2015 Audit on Political Engagement
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Monday April 18 2016
The Hansard Society has published its 13th Audit on Political Engagement (APE) report examining attitudes to political engagement. The survey is compiled via a face to face questionnaire by pollsters Ipsos MORI and draws comparisons with previous years’ APEs in order to understand changes in, for example, levels and types of political engagement among the British public. The annual report is intended to serve as a “benchmark to measure political engagement in Great Britain, gauging public opinion about politics and the political system, and more broadly the general health of our democracy.”
The Audit on Political Engagement assesses popular attitudes on questions of knowledge and interest in politics, action and participation, efficacy and satisfaction with the political system and influence and involvement in political activity.
The survey reinforces some of the issues identified in previous surveys, such as the gaps in political engagement by age, socio-economic class and ethnicity.
The report shows a higher level of interest in and knowledge of politics, 57% and 55% respectively compared to 49% and 47% in the previous year. Perceived knowledge of the UK Parliament is at the highest level recorded, with a majority (52%) claiming to be knowledgeable for the first time in the Audit series. The number of people claiming to be at least a ‘fairly strong supporter’ of a political party rose compared to the previous year, at 33% up from 22%.
The report refers to the “election effect” suggesting that “an election clearly helps to drive up levels of interest in and knowledge of politics” but the public’s “satisfaction with the process and their sense of disempowerment in terms of the efficacy of their own actual or potential involvement in it remains stubbornly ingrained.”
Changes to levels of satisfaction with the way that Parliament works is modest, up from 27% to 33%. On sense of empowerment, just one in four British adults (25%) believe they have at least some influence over decision-making in their local area, falling to one in eight (13%) who feel they have similar influence over decision-making nationally.
Contrastingly, just under half would actually like to be involved in decision-making locally (46%) and four in 10 would like to do so nationally (41%). The public’s sense of influence over decision-making has risen by five percentage points at the local level since last year, but their perceived influence on national decision-making has decreased by four percentage points compared to last year.
Feeling that getting involved in politics is effective is high among younger group, 40% of 16-24 year olds agree getting involved in politics is effective compared to 24% of 75+ and 34% of 65-74. But older groups are more likely to engage in politics, with 75% of people aged 75+ and 80% of those aged 65-74 saying there are ‘certain to vote’ compared to 39% of 18-24 year olds.
The report shows significant gaps across all evaluated areas between the White majority and BME groups.
On interest in politics 60% White respondents say they are very of fairly interested in politics compared to 35% among BME groups and only 37% among BME groups say they are ’certain to vote’ compared to 62% for Whites.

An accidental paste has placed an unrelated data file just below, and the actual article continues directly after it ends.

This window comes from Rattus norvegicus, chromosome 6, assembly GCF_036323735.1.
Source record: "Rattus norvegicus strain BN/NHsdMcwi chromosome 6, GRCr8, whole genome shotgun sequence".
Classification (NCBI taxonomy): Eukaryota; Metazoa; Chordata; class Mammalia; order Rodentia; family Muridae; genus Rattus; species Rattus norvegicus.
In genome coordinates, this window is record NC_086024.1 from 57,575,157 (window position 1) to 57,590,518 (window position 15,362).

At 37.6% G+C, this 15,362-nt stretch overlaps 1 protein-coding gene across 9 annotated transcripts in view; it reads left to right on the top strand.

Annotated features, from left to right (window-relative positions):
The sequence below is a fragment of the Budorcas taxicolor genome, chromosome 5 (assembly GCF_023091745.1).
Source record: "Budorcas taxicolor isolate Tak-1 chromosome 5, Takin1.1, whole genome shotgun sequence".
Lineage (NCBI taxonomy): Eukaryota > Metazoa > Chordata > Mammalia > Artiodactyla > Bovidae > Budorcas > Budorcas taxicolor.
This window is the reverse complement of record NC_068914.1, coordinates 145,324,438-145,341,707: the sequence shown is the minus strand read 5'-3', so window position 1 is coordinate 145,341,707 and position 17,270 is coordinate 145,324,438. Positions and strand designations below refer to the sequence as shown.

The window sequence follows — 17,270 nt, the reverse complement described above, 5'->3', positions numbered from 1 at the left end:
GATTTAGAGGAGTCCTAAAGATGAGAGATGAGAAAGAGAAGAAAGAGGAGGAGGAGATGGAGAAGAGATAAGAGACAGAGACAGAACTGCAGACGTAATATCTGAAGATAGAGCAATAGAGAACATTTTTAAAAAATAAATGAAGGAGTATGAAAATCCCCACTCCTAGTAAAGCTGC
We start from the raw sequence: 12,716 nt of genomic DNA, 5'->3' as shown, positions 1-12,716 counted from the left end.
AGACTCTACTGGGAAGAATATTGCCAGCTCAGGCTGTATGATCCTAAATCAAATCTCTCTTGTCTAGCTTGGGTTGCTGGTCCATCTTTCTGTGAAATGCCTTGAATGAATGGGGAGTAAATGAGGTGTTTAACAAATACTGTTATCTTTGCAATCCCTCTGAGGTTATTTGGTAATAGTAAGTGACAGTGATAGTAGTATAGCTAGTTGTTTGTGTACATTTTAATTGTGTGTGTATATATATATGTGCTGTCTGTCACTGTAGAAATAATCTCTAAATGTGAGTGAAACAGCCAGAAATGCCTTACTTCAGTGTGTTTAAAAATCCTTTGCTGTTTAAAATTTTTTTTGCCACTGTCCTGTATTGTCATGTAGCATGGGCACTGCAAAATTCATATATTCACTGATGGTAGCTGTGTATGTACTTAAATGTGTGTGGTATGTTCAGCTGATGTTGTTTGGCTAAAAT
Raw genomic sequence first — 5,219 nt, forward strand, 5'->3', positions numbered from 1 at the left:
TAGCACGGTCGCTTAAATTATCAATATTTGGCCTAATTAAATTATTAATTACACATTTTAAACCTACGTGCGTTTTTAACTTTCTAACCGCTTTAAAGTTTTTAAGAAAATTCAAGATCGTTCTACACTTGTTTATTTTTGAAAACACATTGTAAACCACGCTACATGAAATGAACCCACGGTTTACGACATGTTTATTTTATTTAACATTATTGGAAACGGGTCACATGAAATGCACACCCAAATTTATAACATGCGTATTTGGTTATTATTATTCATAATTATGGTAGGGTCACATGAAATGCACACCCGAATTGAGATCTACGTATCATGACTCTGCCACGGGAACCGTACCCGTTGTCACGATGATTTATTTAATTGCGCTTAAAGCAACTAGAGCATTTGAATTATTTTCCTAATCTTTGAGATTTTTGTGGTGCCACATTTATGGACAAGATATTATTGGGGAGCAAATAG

White respondents are also more likely to report a knowledge of politics than BME groups, 57% compared to 43%, and are more likely to evince a knowledge of parliament, 54% compared to 37%. As the 2016 report observes, there is a strong correlation between familiarity and favourability, the more you know about something, the more likely you are to engage in it.
BME groups, however, show a higher level of satisfaction with current system compared to the White group, 38% compared to 32% and BME groups are also more likely than the White group to say that they feel getting involved is effective, 45% compared to 34%.
The report notes the work of the Hansard Society with BME groups on building links and “emphasising that Parliament is ‘your Parliament’”.
The 13th APE also notes gaps in political engagement among between age groups with 39% among 18-24 year olds saying they are ‘certain to vote’, lower than all age groups with the top score of 80% among 65-74 year olds and over 50% in all other groups.
On the EU referendum, the report notes that 63% of the public say they are interested in issues to do with the European Union but just 38% feel knowledgeable about the EU. With the EU referendum to be held in June, the report notes that 59% said they are ‘certain’ to vote in the referendum (scoring 10 out of 10) and a further 19% said they are ‘likely’ to vote (scoring 6-9). 9% said they are certain not to vote in the referendum, (scoring 1 out of 10) and 13% ‘not likely’ to vote (scoring between 2-5).
The report further shows that petitions are a growing means of political engagement with it forming the second most popular response to questions about ways in which individuals have engaged with parliament in the past 12 months.
One of the clearest findings across the Audit series by the Hansard Society is the extent to which political engagement is undermined by persistent inequality. There are important differences between the engagement levels by socio-economic class,, age and ethnicity across many indicators used in the Audit, including knowledge and interest, action and participation, and desire for involvement in politics.
The full report can be found here.